Previously, we’ve explored a slew of different conspiracy theories, including those pertaining to fluoride, hidden libraries, Bigfoot and, of course, theIlluminati. This week, however, we turn our eyes to the skies. It’s a bird! It’s a plane! It’s…
(Article by Aubrey Sitterson)
As per usual, let’s start off by defining some terms, huh? Before get too deep into discussing chemtrails, it’s actually important that we define a different, similar and closely related term: Contrails. The word “contrail” is a portmanteau (look it up) of “condensation trail,” also referred to as vapor trails because, well, that’s exactly what they are: The streams of clould-like vapor created by a plane or jet’s engine exhaust.
Frequently, these vapor trails evaporate, disperse or otherwise disappear in mere moments. But other times? Other times, they hang around for minutes, even hours. Adherents to the chemtrail conspiracy theories would have us believe that the reason behind this phenomenon is, naturally, that the trails that hang around in the sky aren’t condensation at all, but rather, that the planes and jets up above us are surreptitiously dispersing trails of chemicals: Chemtrails.
Though there were likely lunatics claiming that they were getting cropdusted with chemicals long beforehand, the chemtrail conspiracy theory really picked up speed in the mid-90s. That’s because in 1996, a paper written by a student at the Air Force’s Air University (which, incidentally, boasts the raddest coat of arms we’ve ever seen) outlined hypothetical strategies for weather modification in the year 2025, and it was only a matter of time before certain citations were taken out of context to promote the idea of chemtrails perpetuated by the United States government.
The conspiracy theory caught like wildfire, as people worldwide latched on and started accusing their governments of hosing them down with any number of harmful chemicals for any number of devious purposes. Belief was spurred on by talk radio and late night programming, with the chemtrail conspiracy theory possessing the unique trait of appealing to the paranoid from every part of the political spectrum. Those on the far right are more than willing to believe that the government is up to nefarious acts, and those on the far left relish the notion that the military is working against those they are meant to protect.
Multiple government agencies in multiple countries including the United States, Canada and the United Kingdom, have issued numerous press releases and studies proving the nonexistence of chemtrails, but the response from the conspiracy community has been a familiar one. As so often happens when unprovable conspiracy theories are debunked, the most ardent believers move the goalposts and decry the debunkers for being in on the fix, either willing co-conspirators or brainless patsies.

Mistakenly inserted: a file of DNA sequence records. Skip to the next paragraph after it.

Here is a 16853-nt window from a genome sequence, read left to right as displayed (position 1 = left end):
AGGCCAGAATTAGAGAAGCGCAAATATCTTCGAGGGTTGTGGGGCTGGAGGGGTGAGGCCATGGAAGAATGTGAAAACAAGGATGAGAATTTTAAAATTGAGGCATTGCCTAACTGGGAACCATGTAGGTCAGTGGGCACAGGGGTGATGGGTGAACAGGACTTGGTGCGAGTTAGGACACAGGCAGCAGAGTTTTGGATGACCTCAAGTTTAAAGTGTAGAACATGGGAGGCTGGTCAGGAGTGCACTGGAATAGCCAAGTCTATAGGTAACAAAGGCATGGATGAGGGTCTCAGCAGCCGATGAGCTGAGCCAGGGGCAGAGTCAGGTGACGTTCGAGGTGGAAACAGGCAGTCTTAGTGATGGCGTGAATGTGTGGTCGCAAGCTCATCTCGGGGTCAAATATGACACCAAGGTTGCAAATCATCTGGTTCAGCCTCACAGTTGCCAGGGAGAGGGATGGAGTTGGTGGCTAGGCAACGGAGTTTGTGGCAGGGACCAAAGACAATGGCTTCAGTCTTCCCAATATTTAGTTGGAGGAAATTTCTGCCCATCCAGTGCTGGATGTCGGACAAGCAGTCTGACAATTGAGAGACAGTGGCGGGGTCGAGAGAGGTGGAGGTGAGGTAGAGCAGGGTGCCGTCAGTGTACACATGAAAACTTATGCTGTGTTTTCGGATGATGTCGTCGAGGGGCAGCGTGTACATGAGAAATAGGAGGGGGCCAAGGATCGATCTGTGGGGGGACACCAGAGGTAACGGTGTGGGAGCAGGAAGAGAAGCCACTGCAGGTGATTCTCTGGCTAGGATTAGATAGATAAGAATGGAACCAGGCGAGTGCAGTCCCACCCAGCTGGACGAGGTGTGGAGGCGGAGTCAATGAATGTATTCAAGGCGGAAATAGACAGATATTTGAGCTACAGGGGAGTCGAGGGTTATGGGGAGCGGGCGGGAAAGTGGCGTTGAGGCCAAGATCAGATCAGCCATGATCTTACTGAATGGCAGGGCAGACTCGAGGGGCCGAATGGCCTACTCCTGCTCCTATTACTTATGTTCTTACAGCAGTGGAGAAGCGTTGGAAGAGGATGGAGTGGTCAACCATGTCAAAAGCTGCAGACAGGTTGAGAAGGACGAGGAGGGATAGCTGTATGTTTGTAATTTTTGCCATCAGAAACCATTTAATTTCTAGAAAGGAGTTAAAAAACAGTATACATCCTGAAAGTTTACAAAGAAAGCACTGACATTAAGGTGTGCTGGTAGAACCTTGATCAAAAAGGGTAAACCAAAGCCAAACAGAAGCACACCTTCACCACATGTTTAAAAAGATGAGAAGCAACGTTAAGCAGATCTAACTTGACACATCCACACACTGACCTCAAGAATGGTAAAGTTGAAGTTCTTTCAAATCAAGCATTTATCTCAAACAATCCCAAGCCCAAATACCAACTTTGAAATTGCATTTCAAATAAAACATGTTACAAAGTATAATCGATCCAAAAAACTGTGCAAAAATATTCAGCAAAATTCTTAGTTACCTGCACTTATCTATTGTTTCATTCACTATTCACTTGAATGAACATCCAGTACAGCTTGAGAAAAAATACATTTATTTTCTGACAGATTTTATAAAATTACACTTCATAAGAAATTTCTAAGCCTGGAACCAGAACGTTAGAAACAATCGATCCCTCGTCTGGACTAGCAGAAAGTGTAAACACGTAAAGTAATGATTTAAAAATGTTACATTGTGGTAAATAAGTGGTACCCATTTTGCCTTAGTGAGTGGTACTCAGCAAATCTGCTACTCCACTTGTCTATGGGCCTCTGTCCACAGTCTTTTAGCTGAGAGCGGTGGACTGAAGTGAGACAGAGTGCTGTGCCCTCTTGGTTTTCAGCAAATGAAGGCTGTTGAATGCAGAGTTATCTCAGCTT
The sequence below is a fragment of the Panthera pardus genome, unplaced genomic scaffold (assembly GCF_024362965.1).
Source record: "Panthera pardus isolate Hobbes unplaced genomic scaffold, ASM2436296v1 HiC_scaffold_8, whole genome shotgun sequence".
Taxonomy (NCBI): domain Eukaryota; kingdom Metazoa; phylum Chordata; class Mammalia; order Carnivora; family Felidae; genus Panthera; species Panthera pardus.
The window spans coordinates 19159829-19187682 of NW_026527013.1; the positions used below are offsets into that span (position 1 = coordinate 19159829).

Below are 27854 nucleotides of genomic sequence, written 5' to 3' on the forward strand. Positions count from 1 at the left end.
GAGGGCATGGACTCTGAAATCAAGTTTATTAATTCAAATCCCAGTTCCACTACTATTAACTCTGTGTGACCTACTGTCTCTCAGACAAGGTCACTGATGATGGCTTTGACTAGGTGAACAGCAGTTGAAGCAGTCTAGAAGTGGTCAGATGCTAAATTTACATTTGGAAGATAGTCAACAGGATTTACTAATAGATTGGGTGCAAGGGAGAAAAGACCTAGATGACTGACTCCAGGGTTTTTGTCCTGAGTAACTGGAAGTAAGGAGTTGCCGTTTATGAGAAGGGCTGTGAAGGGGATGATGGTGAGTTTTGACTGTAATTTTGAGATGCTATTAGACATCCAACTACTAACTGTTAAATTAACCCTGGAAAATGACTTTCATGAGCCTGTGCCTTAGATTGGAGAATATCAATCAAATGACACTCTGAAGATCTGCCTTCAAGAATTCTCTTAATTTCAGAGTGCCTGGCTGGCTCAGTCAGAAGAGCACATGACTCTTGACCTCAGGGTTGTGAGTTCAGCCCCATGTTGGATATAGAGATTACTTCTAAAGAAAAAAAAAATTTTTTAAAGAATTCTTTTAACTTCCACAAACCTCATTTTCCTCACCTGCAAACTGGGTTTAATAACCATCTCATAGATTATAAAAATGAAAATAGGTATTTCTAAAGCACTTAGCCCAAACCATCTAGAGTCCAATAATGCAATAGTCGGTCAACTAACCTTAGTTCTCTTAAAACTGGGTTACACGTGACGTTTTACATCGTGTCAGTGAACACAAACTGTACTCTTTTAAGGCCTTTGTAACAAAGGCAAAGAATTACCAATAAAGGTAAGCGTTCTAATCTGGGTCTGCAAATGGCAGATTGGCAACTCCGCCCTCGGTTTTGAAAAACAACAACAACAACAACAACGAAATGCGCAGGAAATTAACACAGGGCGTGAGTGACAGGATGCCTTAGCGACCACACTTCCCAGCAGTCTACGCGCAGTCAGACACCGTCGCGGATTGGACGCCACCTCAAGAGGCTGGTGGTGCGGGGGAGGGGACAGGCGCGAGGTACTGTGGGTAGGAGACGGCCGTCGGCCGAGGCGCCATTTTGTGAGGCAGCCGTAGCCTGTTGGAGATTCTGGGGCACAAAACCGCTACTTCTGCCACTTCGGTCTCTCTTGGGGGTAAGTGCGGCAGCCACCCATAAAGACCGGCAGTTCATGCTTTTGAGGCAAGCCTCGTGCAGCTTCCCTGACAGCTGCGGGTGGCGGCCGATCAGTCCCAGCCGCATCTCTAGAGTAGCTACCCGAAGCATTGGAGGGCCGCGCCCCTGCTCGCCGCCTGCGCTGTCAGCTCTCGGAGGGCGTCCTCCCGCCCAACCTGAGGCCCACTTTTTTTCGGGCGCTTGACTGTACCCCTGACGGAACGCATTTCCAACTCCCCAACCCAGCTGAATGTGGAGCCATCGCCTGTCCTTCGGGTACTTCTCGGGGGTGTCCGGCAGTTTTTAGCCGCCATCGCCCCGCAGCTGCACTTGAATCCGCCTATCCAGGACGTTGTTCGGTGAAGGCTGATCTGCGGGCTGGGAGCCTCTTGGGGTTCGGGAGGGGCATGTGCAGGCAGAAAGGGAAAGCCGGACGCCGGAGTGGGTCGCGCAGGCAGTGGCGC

A lot of chemtrail debunking is somewhat technical, so we’ll put that aside for now. Instead, let’s look at some evidence against chemtrails that should be pretty indisputable. Despite the fact that most chemtrail conspiracy theorists maintain that the government started using planes to spray people with chemicals as recently as the 90s, if you look at old photographs, you’ll find something interesting: Frequent contrails. And these weren’t contrails caught in the moment of their occurrence, they were contrails that had been hanging out for a minute, as evidenced by the fact that they overlap with one another. Who exactly was making these chemtrails back during World War II?
As for the chemtrails’ purported purpose, we could do an entire, separate article on all the crazy theories swirling around. They include everything from military weapons tests, to outright poison to one of the most deliciously ridiculous bugaboos of conspiracy theorists worldwide: Mind control agents. Of course, outside of bizarre between-the-lines readings of official statements and gut feelings, there is absolutely no evidence of any of these things actually being sprayed into the sky by jets and planes flying overhead.
As for what tangible evidence conspiracy theorists do point to…there’s not a lot of it, and it’s all extremely easily debunked. For instance, the big, nefarious barrels seen in pictures like the one below. Conspiracy theorists would have us believe that they are filled with their noxious chemical of choice, but the real explanation is much simpler and makes a lot more sense: They are used as ballast on airplane test flights, so that weight can be shifted and redistributed midflight, as it would be in an actual commercial trip.
Read more at: geek.com